Daily Archives: April 7, 2009

Time Is Short as U.S. Presses a Reluctant Pakistan

President Obama’s strategy of offering Pakistan a partnership to defeat the insurgency here calls for a virtual remaking of this nation’s institutions and even of the national psyche, an ambitious agenda that Pakistan’s politicians and people appear unprepared to take up.

Officially, Pakistan’s government welcomed Mr. Obama’s strategy, with its hefty infusions of American money, hailing it as a “positive change.” But as the Obama administration tries to bring Pakistanis to its side, large parts of the public, the political class and the military have brushed off the plan, rebuffing the idea that the threat from Al Qaeda and the Taliban, which Washington calls a common enemy, is so urgent.

Some, including the army chief, Gen. Ashfaq Parvez Kayani, and the president, Asif Ali Zardari, may be coming around. But for the military, at least, India remains priority No. 1, as it has for the 61 years of Pakistan’s existence.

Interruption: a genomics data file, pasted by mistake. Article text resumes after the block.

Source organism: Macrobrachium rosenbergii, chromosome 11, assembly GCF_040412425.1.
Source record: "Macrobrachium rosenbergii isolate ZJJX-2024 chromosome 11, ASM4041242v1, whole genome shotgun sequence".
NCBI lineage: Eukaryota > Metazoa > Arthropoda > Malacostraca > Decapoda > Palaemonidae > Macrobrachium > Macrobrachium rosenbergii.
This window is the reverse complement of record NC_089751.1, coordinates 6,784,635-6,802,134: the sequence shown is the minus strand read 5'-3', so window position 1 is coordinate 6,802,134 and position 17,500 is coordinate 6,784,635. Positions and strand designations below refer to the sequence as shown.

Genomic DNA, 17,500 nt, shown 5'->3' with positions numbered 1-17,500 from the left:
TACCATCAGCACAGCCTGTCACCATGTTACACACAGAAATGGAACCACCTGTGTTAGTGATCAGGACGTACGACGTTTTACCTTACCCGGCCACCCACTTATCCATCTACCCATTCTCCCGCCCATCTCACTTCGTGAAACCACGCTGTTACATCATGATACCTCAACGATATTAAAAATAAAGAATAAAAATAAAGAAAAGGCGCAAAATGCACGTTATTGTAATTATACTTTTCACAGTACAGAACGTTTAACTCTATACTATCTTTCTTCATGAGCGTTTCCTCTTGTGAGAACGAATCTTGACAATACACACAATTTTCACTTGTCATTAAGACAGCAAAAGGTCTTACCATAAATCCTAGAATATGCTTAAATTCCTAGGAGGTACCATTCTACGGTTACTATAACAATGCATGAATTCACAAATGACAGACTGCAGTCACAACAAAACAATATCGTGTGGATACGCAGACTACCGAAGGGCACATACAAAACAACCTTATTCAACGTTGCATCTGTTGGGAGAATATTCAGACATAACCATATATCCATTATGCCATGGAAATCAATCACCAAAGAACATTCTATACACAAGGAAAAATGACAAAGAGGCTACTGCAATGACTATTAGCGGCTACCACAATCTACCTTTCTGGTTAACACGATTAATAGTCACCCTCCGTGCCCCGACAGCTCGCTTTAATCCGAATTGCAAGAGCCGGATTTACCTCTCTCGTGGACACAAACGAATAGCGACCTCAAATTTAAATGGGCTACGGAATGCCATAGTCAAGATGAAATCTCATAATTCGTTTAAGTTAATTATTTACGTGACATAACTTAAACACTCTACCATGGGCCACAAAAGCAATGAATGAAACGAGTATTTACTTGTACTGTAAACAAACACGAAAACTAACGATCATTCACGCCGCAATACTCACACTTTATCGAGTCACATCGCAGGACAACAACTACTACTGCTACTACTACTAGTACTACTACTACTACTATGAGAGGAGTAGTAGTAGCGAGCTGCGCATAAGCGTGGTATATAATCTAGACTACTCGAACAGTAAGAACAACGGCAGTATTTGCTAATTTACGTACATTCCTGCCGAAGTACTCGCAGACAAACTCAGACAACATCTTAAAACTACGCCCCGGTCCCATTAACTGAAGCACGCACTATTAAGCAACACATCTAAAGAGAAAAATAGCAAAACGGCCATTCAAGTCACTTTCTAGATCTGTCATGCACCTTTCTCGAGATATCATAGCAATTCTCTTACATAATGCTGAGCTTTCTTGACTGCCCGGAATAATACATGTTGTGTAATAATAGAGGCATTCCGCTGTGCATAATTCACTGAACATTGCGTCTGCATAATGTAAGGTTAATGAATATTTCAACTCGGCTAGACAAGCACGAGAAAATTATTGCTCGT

Read it all from the front page of yesterday’s New York Times.

Posted in * Culture-Watch, * Economics, Politics, * International News & Commentary, Asia, Foreign Relations, Military / Armed Forces, Pakistan

David Ignatius: Listening in Kabul

Some common messages emerged: Many Afghans specifically blamed Pakistan and its intelligence service, known as the ISI, for funding the Taliban insurgency; they criticized the Karzai government’s corruption; and they lauded Holbrooke’s pet project for sharply boosting aid to Afghanistan’s agricultural sector.

The Afghanistan visit was an unusual exercise in strategic listening for a superpower that during the Bush years treated communications strategy as a problem of talking more loudly. It was especially interesting to see Holbrooke in listening mode. “Give us advice on reconciliation with the Taliban,” he implored the religious leaders. “What other suggestions do you have?” he asked the tribal chiefs.